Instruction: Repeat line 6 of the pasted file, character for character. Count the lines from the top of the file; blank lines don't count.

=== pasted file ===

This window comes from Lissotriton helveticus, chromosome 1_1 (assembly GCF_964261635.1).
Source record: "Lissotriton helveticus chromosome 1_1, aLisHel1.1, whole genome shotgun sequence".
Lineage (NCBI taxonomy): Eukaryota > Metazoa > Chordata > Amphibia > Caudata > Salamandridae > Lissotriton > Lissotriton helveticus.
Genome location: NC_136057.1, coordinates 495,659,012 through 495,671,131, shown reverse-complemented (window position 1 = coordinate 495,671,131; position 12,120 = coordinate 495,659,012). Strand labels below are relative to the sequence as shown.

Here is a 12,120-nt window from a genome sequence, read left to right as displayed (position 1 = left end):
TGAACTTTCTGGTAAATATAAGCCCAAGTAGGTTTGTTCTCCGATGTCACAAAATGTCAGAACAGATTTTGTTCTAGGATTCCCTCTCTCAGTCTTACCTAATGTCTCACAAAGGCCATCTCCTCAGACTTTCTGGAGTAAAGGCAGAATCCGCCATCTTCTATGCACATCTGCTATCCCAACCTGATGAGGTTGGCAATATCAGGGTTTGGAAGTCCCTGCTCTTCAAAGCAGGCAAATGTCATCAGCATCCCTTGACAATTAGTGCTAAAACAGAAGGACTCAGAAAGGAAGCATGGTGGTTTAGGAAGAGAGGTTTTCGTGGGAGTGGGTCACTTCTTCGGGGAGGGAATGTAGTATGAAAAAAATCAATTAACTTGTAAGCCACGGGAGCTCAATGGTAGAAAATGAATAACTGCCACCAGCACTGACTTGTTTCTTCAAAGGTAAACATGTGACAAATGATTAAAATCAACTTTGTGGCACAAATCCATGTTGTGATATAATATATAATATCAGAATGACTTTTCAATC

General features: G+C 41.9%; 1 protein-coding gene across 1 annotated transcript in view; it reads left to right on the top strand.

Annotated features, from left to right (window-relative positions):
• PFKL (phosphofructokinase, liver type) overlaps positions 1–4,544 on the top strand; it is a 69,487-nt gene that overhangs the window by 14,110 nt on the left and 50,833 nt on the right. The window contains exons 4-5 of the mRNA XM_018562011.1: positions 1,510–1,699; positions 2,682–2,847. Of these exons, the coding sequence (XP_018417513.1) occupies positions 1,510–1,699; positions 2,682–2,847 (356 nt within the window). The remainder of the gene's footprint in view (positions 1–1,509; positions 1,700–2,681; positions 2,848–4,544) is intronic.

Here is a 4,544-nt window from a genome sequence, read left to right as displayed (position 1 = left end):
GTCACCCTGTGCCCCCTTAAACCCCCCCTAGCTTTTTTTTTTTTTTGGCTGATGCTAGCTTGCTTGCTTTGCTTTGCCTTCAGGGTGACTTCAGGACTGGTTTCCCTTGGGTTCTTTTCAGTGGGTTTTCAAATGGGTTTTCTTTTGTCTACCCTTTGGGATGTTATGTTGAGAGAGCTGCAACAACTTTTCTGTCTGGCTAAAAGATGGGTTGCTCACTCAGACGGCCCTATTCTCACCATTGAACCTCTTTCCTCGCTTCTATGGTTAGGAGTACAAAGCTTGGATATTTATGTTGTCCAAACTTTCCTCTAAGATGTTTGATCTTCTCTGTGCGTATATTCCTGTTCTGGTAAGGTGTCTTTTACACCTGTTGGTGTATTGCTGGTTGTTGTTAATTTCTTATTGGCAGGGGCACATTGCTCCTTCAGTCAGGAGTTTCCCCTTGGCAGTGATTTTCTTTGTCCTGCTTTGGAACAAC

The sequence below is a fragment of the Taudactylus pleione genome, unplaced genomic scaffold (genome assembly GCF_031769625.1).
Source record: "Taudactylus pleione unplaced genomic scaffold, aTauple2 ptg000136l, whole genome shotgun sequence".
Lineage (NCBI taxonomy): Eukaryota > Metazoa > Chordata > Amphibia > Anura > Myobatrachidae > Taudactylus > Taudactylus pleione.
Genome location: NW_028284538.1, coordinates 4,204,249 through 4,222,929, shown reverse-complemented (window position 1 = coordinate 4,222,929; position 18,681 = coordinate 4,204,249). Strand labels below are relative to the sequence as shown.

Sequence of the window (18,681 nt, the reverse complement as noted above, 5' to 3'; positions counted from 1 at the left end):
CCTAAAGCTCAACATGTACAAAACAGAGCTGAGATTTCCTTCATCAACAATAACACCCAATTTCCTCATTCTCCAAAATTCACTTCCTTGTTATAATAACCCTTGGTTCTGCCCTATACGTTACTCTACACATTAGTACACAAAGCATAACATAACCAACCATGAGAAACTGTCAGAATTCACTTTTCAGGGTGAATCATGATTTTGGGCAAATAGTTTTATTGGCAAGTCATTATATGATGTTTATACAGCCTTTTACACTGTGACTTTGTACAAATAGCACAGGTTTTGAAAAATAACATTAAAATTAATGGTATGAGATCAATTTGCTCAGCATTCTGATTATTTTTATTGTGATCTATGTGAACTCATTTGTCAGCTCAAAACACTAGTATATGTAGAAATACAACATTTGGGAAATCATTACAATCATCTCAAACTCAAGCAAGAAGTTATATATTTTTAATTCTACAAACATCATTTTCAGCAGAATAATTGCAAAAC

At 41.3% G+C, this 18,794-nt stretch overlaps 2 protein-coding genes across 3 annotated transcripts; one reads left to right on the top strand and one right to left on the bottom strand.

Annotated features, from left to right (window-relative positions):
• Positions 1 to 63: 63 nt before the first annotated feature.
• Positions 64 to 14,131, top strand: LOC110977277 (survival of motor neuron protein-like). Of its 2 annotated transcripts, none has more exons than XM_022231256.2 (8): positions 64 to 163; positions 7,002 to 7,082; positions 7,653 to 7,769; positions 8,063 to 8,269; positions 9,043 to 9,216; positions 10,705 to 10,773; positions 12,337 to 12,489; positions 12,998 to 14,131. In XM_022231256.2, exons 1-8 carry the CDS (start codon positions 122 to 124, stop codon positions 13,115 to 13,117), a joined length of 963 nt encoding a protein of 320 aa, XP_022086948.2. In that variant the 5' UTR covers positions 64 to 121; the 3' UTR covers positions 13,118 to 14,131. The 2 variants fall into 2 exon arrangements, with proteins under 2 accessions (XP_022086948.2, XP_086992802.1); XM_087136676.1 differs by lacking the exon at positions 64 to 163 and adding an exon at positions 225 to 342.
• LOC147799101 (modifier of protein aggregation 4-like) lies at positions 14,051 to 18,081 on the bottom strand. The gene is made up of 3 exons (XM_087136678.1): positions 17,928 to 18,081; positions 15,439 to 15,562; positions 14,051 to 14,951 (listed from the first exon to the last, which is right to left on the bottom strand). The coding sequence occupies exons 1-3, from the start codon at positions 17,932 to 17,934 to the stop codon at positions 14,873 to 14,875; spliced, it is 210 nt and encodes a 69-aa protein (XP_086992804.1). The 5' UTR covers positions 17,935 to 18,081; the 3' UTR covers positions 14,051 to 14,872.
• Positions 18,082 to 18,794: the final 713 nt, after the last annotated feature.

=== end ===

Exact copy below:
TGAACTTTCTGGTAAATATAAGCCCAAGTAGGTTTGTTCTCCGATGTCACAAAATGTCAGAACAGATTTTGTTCTAGGATTCCCTCTCTCAGTCTTACCTAATGTCTCACAAAGGCCATCTCCTCAGACTTTCTGGAGTAAAGGCAGAATCCGCCATCTTCTATGCACATCTGCTATCCCAACCTGATGAGGTTGGCAATATCAGGGTTTGGAAGTCCCTGCTCTTCAAAGCAGGCAAATGTCATCAGCATCCCTTGACAATTAGTGCTAAAACAGAAGGACTCAGAAAGGAAGCATGGTGGTTTAGGAAGAGAGGTTTTCGTGGGAGTGGGTCACTTCTTCGGGGAGGGAATGTAGTATGAAAAAAATCAATTAACTTGTAAGCCACGGGAGCTCAATGGTAGAAAATGAATAACTGCCACCAGCACTGACTTGTTTCTTCAAAGGTAAACATGTGACAAATGATTAAAATCAACTTTGTGGCACAAATCCATGTTGTGATATAATATATAATATCAGAATGACTTTTCAATC